The congregation outgrew the building on Seel Street and, in 1872, work started on a new building, to be built on Princes Road. It was completed in 1874 and remains the congregation’s home today. Princes Road synagogue is world-famous for its beauty and musical tradition.

Liverpool Jewry produced some particularly notable figures, many of whom were laid to rest at Deane Road. These include David Lewis (1823-85, founder of Lewis’s department stores), Moses Samuel (1795-1860, whose son and daughter-in-law turned his failing watchmaker’s business into H Samuel), David Behrend (1792-1863, co-founder of Bahr Behrend shipping firm) and John R Isaac (1809-70, well-known painter and lithographer).

In the early 20th century, as the cemetery on Deane Road became increasingly full, the congregation was, again, forced to look for more places where their deceased could rest. A site was chosen on Thomas Drive, in the Broad Green district, and this continues to be used by the congregation today, known to all as Broad Green Cemetery. After 1904, only those with reserved plots were buried at Deane Road, and the last recorded burial there took place in 1929. The ohel (prayer hall) and the caretaker’s cottage were demolished in 1952, by which time the site was already in a poor state of repair.


Once burials ceased at Deane Road, the site fell into disuse, then decay and dereliction on a horrendous scale. The cemetery became a target for vandals and somewhere for juvenile delinquents to gather. As well being colonised by plants, trees and brambles, the graves became strewn with litter. The cemetery was no longer a tribute to the illustrious souls buried there, but an insult.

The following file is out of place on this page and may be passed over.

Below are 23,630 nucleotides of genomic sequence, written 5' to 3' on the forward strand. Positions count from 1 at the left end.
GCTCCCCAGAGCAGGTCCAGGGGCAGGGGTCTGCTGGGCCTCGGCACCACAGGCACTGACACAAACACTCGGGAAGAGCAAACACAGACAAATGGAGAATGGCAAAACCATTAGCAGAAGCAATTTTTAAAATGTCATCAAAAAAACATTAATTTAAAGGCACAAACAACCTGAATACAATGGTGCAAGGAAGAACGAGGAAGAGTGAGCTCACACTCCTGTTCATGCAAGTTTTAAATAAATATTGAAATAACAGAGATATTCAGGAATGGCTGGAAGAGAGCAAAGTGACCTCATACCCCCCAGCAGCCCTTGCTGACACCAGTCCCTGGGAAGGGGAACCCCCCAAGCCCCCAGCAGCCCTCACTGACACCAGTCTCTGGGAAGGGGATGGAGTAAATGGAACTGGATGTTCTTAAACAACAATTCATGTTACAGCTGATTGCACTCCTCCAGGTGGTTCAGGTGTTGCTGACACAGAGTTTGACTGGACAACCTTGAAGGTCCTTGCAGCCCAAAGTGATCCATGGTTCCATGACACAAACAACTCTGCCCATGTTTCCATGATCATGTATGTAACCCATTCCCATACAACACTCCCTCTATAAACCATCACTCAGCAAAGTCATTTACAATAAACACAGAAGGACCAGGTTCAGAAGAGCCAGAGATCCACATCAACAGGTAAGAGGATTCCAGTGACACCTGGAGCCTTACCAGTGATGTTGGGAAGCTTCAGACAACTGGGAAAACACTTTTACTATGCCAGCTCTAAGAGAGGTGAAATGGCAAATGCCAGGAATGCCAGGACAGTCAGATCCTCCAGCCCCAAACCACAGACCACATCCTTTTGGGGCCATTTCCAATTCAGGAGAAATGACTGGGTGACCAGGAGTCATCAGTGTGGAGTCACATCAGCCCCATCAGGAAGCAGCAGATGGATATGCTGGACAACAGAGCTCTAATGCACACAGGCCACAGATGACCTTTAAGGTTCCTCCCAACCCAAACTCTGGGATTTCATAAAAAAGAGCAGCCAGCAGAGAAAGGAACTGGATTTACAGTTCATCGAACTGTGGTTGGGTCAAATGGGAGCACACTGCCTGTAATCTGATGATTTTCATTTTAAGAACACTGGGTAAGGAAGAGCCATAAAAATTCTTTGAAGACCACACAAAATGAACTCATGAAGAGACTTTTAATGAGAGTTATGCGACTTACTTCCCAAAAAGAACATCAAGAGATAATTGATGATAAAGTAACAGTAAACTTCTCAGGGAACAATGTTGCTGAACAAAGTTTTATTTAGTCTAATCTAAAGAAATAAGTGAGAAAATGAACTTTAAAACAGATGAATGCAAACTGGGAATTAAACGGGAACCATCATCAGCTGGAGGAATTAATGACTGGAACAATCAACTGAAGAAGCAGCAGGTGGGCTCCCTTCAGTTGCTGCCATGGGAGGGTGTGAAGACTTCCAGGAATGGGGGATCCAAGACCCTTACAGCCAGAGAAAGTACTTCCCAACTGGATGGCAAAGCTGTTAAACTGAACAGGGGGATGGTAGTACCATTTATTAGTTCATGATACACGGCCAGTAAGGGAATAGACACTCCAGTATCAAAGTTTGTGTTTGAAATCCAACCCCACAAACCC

The closest that the congregation came to restoring Deane Road was during the period 1978-80, under a plan to convert the site into a “rest centre”. The plan, which involved the uprooting of the remaining tombstones, received the backing of the London Beth Din, following a visit by a dayan (judge in religious law). Liverpool Corporation proposed to grant the congregation £400,000 to cover the entire project, which would include a programme of job-creation for people based in Huyton. The only expenditure required of the congregation was for the rental of the skips. The site was almost completely cleared of foliage and, in November 1978, local photographer Sam Lipson was commissioned to take photos of the remaining tombstones before they were taken up. However, the funding was withdrawn and the plan had to be shelved. The congregation could not afford the cost of the maintenance of the cemetery, particularly in the wake of the arson attack on the synagogue building in May 1979, so the Select Committee and the minister of the day, Rev Ruben Abenson, decided the site should be abandoned and the foliage allowed to re-grow indefinitely.